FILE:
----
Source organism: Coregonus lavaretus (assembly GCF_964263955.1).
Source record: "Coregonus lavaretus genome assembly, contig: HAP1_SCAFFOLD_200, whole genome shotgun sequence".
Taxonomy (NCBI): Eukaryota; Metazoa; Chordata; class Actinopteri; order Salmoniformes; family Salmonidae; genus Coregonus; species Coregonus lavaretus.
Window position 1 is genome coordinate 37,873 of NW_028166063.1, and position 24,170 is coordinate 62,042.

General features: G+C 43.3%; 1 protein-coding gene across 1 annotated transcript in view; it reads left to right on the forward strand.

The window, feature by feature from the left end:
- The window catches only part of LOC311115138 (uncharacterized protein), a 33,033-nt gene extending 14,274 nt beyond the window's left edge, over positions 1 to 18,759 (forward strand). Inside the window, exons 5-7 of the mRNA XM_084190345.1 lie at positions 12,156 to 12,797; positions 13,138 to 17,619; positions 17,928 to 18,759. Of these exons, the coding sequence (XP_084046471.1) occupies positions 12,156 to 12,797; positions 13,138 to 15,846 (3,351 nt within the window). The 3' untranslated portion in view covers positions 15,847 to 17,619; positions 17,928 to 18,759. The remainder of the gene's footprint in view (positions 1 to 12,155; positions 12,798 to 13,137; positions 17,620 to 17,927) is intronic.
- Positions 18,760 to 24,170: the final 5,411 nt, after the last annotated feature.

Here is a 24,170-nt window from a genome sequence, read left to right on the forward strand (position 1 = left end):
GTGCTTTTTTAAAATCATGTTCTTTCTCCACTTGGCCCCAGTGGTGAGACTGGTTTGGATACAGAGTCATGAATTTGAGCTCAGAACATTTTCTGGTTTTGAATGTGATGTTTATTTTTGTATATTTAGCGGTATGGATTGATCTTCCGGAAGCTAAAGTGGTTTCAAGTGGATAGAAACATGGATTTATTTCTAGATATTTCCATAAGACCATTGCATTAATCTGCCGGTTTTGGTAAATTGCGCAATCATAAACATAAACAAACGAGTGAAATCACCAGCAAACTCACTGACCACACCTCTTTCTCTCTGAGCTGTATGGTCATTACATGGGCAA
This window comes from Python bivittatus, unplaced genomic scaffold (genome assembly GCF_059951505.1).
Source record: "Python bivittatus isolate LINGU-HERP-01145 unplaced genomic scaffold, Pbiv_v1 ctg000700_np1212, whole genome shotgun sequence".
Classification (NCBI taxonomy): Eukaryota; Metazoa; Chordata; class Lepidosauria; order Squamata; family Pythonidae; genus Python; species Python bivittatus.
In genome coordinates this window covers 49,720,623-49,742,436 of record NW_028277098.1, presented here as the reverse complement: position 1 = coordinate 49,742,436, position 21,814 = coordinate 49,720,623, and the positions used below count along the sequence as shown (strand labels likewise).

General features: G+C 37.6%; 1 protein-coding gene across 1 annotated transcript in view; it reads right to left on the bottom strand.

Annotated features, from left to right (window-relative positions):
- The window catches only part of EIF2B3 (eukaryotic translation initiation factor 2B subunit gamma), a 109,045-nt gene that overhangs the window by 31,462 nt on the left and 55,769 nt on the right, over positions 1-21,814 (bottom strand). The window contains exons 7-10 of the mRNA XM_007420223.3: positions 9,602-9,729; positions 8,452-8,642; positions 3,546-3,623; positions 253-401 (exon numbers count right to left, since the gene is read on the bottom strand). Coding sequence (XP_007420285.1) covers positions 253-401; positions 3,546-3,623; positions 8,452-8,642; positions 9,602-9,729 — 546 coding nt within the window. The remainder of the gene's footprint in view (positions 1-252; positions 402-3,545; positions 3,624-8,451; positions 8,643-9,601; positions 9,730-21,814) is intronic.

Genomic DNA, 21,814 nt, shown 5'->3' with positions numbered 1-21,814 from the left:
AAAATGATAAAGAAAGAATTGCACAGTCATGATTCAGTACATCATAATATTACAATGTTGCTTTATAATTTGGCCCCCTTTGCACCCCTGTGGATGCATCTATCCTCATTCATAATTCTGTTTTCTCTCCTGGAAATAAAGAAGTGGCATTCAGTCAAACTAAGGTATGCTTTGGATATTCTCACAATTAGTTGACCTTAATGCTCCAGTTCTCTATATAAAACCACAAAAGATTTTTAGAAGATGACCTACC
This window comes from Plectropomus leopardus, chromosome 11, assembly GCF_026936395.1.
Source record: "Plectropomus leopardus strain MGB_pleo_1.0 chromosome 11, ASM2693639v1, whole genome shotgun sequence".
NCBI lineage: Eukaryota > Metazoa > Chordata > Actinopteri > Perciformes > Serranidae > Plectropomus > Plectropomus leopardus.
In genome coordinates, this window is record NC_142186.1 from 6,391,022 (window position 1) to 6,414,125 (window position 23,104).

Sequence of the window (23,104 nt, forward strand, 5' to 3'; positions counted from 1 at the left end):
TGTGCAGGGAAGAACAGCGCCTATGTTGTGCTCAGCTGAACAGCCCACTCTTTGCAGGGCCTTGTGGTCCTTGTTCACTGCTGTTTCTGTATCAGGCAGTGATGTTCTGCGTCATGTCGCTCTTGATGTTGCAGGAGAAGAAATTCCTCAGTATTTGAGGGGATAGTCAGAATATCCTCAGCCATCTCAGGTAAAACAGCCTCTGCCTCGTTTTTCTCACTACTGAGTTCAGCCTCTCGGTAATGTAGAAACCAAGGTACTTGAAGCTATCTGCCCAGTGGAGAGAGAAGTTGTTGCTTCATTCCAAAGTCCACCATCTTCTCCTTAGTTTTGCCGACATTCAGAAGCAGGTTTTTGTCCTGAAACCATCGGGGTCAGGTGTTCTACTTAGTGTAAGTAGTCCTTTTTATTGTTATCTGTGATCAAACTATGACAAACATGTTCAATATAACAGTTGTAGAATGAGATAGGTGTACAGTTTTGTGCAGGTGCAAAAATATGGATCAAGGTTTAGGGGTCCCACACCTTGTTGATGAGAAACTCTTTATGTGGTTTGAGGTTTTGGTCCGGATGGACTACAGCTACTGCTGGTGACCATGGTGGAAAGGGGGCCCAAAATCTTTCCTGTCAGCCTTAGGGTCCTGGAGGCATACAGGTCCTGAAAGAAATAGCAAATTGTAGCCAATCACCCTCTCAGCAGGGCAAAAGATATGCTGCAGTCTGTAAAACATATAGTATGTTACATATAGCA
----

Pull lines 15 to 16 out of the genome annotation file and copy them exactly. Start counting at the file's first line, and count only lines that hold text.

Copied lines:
General features: G+C 37.6%; 1 protein-coding gene across 1 annotated transcript in view; it reads right to left on the bottom strand.

Annotated features, from left to right (window-relative positions):